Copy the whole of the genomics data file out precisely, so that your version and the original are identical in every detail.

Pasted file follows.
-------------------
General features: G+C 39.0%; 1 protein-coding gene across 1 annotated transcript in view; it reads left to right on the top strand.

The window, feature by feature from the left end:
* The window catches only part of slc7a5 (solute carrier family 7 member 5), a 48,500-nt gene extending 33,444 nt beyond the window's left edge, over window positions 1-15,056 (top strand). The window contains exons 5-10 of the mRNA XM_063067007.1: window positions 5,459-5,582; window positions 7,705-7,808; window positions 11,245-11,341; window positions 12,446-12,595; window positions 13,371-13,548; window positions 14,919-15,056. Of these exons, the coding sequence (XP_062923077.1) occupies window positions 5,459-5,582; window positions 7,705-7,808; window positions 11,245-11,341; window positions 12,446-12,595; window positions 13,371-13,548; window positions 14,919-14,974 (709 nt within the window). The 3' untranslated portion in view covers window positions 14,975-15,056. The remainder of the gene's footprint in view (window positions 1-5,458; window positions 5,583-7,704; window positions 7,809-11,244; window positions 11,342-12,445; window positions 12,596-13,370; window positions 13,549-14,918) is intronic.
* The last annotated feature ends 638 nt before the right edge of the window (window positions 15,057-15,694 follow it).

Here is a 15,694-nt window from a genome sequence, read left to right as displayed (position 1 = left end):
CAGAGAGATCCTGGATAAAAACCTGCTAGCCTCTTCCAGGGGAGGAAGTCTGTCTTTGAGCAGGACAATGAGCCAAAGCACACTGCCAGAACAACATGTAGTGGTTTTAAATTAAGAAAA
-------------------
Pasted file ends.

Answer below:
General features: G+C 39.0%; 1 protein-coding gene across 1 annotated transcript in view; it reads left to right on the top strand.

The window, feature by feature from the left end:
* The window catches only part of slc7a5 (solute carrier family 7 member 5), a 48,500-nt gene extending 33,444 nt beyond the window's left edge, over window positions 1-15,056 (top strand). The window contains exons 5-10 of the mRNA XM_063067007.1: window positions 5,459-5,582; window positions 7,705-7,808; window positions 11,245-11,341; window positions 12,446-12,595; window positions 13,371-13,548; window positions 14,919-15,056. Of these exons, the coding sequence (XP_062923077.1) occupies window positions 5,459-5,582; window positions 7,705-7,808; window positions 11,245-11,341; window positions 12,446-12,595; window positions 13,371-13,548; window positions 14,919-14,974 (709 nt within the window). The 3' untranslated portion in view covers window positions 14,975-15,056. The remainder of the gene's footprint in view (window positions 1-5,458; window positions 5,583-7,704; window positions 7,809-11,244; window positions 11,342-12,445; window positions 12,596-13,370; window positions 13,549-14,918) is intronic.
* The last annotated feature ends 638 nt before the right edge of the window (window positions 15,057-15,694 follow it).

Here is a 15,694-nt window from a genome sequence, read left to right as displayed (position 1 = left end):
CAGAGAGATCCTGGATAAAAACCTGCTAGCCTCTTCCAGGGGAGGAAGTCTGTCTTTGAGCAGGACAATGAGCCAAAGCACACTGCCAGAACAACATGTAGTGGTTTTAAATTAAGAAAA